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allow barbaric commercialism basic fund become benefit buyers capital Caveat Emptor Caveat Venditor Chief Justice citizens civilized commercialism combination common carriers common law competition competitors contract corporations criminal customers dealer demand for money economic corpses effect efficient evil exchange fixed followed ghouls Greece hard high trades increase individual injury interstate commerce clause judges jury labor land less liberty maleficent manufacture means mercialism merely method middle class monopolistic monopoly natural natural monopolies necessary ness never oppression panic person plaintiffs in error police power portunity present system principle production profit prohibited proper protect public interest race suicide railroad reason regulation remain remedy restraint of trade result Roman Rome rule sell seller Sherman act Sherman law social society specta statute supply Supreme Court things tion trust unfair wages wealth wholesaler wrong
Page 231 - It is the power to regulate; that is, to prescribe the rule by which commerce is to be governed. This power, like all others vested in Congress, is complete in itself, may be exercised to its utmost extent, and acknowledges no limitations, other than are prescribed in the constitution.
Page 224 - It may be put forth in aid of what is sanctioned by usage, or held by the prevailing morality or strong and preponderant opinion to be greatly and immediately necessary to the public welfare.
Page 210 - For, the very idea that one man may be compelled to hold his life, or the means of living, or any material right essential to the enjoyment of life, at the mere will of another, seems to be intolerable in any country where freedom prevails, as being the essence of slavery itself.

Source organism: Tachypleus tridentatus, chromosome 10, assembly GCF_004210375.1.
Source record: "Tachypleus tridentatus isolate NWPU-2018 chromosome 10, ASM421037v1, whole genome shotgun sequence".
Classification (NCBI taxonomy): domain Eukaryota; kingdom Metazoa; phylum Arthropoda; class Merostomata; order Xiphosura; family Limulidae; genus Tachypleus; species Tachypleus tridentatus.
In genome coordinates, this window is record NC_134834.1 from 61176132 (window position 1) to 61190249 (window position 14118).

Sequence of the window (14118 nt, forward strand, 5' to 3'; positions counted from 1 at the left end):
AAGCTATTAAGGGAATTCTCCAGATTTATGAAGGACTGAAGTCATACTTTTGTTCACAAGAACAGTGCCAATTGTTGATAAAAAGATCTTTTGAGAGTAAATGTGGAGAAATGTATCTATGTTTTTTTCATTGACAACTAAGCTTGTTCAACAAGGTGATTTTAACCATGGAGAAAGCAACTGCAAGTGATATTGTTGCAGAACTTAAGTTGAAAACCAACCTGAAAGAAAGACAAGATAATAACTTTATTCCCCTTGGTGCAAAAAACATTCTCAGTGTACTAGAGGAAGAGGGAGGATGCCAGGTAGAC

Page 247 - ... these plaintiffs in error do not. They stand, to use again the language of their counsel, in the very "gateway of commerce," and take toll from all who pass.
Page 223 - It is free to recognize degrees of harm, and it may confine its restrictions to those classes of cases where the need is deemed to be clearest. As has been said, it may 'proceed cautiously, step by step,' and 'if an evil is specially experienced in a particular branch of business' it is not necessary that the prohibition 'should be couched in all-embracing terms.
Page 242 - Property does become clothed with a public interest when used in a manner to make it of public consequence, and affect the community at large. When, therefore, one devotes his property to a use in which the public has an interest, he, in effect, grants to the public an interest in that use, and must submit to be controlled by the public for the common good, to the extent of the interest he has thus created.
Page 247 - Neither is it a matter of any moment that no precedent can be found for a statute precisely like this. It is conceded that the business is one of recent origin, that its growth has been rapid, and that it is already of great importance. And it must also be conceded that it is a business in which the whole pubh'c has a direct and positive interest.
Page 116 - ... restraint of trade'' should be given a meaning which would not destroy the individual right to contract and render difficult if not impossible any movement of trade in the channels of interstate commerce—the free movement of which it was the purpose of the statute to protect.
Page 107 - A monopoly is an institution, or allowance by the king by his grant, commission, or otherwise to any person or persons, bodies politic or corporate, of or for the sole buying, selling, making, working, or using of anything, whereby any person or persons, bodies politic or corporate, are sought to be restrained of any freedom or liberty that they had before, or hindered in their lawful trade (3 Inst.